Closely related to Camponotus brevis and Camponotus mina. Head moderately large, subtrapezoidal, slightly longer than broad, the posterior border nearly straight, the sides feebly rounded behind, more convex in the region of the cheeks. Mandibles stout, very convex, 6-toothed. Clypeus sub rectangular, slightly longer than broad, evenly convex but not carinate in the middle. Frontal area distinct, very small, transversely trapezoidal; frontal carinae closely approximated in front, strongly sinuate and widely divergent posteriorly; frontal groove distinct. Eyes rather large and convex, as long as their distance from the posterior border of the head. Antennae slender; scapes curved, extending only a distance equal to their greatest diameter beyond the posterior corners of the head. Thorax short, shaped much as in brevis but decidedly lower and less strongly arcuate above in profile; pronotum depressed, distinctly narrowed anteriorly and nearly as long as broad, the humeri broadly rounded, submarginate. Mesonotum trapezoidal, somewhat broader than long; epinotum small and narrow, in profile with subequal base, and declivity, the former straight and sloping, forming a distinct obtuse angle with the more abrupt, slightly concave declivity petiolar scale thick, twice as high as long, nearly as thick above as below, with flat posterior surface, the anterior surface flat below, very convex above; seen from behind the superior border is broadly rounded, the sides straight and converging ventrally. Gaster elongate-elliptical. Legs rather short.

Mandibles, gula, posterior corners of head, coxae and legs distinctly shining; dorsal surface of head and thorax subopaque; petiole and gaster lustrous. Mandibles finely and superficially shagreened and sparsely punctate; head and thorax finely and densely punctulate, the clypeus and cheeks also with sparse, piligerous foveolae, which on the occiput and pronotum are replaced by sparse, coarse punctures. Gaster finely and transversely shagreened or striolate with numerous transverse, piligerous punctures. Legs more finely shagreened than the gaster, sparsely punctate.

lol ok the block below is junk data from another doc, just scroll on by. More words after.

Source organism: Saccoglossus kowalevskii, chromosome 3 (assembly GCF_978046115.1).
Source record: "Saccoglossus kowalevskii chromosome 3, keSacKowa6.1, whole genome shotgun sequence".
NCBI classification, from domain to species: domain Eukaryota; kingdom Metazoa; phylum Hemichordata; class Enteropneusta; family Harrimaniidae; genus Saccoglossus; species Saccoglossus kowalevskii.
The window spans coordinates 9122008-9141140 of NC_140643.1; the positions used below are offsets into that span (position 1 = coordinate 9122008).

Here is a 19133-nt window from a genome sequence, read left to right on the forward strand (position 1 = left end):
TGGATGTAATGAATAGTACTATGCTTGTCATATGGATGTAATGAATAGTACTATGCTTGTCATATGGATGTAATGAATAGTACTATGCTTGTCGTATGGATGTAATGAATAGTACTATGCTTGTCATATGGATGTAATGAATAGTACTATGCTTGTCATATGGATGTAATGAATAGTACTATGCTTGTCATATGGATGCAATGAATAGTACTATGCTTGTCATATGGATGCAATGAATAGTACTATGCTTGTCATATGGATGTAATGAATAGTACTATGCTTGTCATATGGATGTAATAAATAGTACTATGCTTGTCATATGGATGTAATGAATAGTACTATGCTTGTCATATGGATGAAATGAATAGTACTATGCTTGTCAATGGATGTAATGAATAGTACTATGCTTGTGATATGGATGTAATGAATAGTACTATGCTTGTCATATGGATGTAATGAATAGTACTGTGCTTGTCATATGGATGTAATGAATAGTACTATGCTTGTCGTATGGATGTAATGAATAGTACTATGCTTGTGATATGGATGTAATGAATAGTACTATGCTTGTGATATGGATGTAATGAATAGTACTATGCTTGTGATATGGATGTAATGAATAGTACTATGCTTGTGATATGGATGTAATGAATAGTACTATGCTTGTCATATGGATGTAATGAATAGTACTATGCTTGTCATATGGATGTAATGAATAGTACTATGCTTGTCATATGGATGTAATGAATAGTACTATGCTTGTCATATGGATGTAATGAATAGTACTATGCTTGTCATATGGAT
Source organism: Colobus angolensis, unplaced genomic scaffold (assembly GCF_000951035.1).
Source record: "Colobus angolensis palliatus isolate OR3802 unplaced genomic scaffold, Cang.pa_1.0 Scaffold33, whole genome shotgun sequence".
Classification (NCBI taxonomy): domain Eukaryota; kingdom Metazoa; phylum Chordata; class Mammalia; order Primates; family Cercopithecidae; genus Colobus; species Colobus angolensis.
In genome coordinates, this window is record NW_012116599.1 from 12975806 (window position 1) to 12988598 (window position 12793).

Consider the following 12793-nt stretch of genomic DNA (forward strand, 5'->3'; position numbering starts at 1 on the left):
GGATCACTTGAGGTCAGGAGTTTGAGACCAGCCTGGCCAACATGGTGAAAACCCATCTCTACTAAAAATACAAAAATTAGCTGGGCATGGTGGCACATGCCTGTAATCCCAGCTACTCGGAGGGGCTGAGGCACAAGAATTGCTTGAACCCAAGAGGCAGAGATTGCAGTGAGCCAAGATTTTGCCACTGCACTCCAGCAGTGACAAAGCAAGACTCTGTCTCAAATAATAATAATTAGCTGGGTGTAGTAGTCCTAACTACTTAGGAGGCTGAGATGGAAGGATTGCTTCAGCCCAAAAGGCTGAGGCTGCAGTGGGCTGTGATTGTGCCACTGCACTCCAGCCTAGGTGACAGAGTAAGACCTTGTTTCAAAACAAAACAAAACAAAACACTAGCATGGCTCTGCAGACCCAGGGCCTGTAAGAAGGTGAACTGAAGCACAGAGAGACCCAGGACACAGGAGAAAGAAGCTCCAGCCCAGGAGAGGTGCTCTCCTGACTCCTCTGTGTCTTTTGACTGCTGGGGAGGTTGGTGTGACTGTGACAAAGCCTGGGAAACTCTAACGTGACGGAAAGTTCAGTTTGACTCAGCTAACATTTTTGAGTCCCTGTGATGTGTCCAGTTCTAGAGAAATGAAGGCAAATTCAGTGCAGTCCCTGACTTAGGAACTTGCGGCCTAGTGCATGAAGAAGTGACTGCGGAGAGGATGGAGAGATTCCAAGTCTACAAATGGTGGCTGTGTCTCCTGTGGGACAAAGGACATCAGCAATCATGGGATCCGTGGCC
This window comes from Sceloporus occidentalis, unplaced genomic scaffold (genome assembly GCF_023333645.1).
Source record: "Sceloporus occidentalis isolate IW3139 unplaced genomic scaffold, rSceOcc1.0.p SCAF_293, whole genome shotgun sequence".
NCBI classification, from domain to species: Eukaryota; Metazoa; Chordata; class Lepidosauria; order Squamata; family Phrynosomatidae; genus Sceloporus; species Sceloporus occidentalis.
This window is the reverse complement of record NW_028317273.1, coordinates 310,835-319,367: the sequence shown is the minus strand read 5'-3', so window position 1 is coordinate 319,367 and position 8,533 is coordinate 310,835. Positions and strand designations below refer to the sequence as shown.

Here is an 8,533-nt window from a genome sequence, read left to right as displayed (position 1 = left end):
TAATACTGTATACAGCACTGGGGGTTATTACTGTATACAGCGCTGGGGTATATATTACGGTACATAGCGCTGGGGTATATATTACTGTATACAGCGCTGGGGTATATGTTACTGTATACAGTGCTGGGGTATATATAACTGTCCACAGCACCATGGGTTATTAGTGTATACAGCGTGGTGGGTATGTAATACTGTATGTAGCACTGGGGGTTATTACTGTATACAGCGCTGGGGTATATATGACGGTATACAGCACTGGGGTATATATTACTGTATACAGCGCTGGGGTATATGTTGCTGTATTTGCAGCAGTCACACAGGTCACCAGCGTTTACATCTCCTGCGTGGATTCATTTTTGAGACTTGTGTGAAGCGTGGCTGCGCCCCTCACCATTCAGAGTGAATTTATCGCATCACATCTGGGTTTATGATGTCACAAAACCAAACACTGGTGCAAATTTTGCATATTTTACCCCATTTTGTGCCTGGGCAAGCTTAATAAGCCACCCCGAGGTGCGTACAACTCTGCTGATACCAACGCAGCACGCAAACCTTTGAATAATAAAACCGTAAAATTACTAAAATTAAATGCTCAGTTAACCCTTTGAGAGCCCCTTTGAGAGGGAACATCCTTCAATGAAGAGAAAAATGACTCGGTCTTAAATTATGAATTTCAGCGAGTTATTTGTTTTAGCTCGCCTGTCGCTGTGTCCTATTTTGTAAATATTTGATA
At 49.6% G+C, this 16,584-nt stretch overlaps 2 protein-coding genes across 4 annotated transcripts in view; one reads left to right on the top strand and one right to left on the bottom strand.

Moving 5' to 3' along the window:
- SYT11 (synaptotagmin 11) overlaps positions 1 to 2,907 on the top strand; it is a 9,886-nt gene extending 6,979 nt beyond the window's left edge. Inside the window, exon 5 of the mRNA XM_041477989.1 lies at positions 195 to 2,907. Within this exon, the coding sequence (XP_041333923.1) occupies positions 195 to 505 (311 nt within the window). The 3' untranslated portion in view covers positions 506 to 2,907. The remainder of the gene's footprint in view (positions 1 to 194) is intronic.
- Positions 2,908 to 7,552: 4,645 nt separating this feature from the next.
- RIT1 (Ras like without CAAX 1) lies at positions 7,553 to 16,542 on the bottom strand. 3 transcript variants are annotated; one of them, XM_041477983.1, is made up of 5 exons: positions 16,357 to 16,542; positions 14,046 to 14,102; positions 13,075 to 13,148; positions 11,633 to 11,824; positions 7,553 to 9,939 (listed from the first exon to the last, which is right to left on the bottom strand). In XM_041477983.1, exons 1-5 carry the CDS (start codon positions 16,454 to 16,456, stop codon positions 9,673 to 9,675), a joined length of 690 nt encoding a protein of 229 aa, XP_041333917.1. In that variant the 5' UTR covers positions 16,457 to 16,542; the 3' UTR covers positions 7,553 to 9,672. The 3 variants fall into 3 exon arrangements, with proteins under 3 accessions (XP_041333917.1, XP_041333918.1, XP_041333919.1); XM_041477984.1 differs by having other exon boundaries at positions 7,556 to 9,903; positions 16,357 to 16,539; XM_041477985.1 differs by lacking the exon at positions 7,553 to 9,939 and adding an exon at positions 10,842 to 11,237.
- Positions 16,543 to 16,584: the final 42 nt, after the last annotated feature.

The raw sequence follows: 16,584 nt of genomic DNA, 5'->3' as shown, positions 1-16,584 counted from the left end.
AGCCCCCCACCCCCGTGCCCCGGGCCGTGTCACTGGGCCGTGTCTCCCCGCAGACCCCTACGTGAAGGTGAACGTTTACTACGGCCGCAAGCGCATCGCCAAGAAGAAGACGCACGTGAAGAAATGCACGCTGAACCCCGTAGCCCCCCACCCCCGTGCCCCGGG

Hairs glistening white, erect, rather coarse, abundant and moderately long on the dorsal surface of the head, thorax, petiole and gaster; longest on the epinotum, absent on the pleurae; on the clypeus and cheeks short, stiff and obtuse, on the legs short and obtuse, much more numerous on the tibiae than on the femora. Antennae with dilute, appressed pubescence, tips of scapes with a few short hairs.

Black; mandibles, antennae and anterior third of head, including the mandibles, red; gula and fore coxae castaneous; legs more yellowish or testaceous, terminal funicular joints and the last joint of each tarsus fuscous; mandibular teeth black.


Length 3.5-4 mm.

Very similar to the male of brevis in structure, sculpture, pilosity and color but slightly smaller and with somewhat longer antennal scapes, more strongly carinate clypeus, much narrower mesonotum and longer and more convex epinotum.

Type Material

Described from five major workers, ten minor workers and twelve males taken at Grayson Cove, Socorro Island (V.4.'25).


  • Wheeler, W. M. 1934f. Ants from the islands off the west coast of Lower California and Mexico. Pan-Pac. Entomol. 10: 132-144 (page 142, soldier, worker, male described)

References based on Global Ant Biodiversity Informatics

  • Dattilo W. et al. 2019. MEXICO ANTS: incidence and abundance along the Nearctic-Neotropical interface. Ecology
  • Kempf, W.W. 1972. Catalago abreviado das formigas da regiao Neotropical (Hym. Formicidae) Studia Entomologica 15(1-4).
  • Vásquez-Bolaños M. 2011. Lista de especies de hormigas (Hymenoptera: Formicidae) para México. Dugesiana 18: 95-133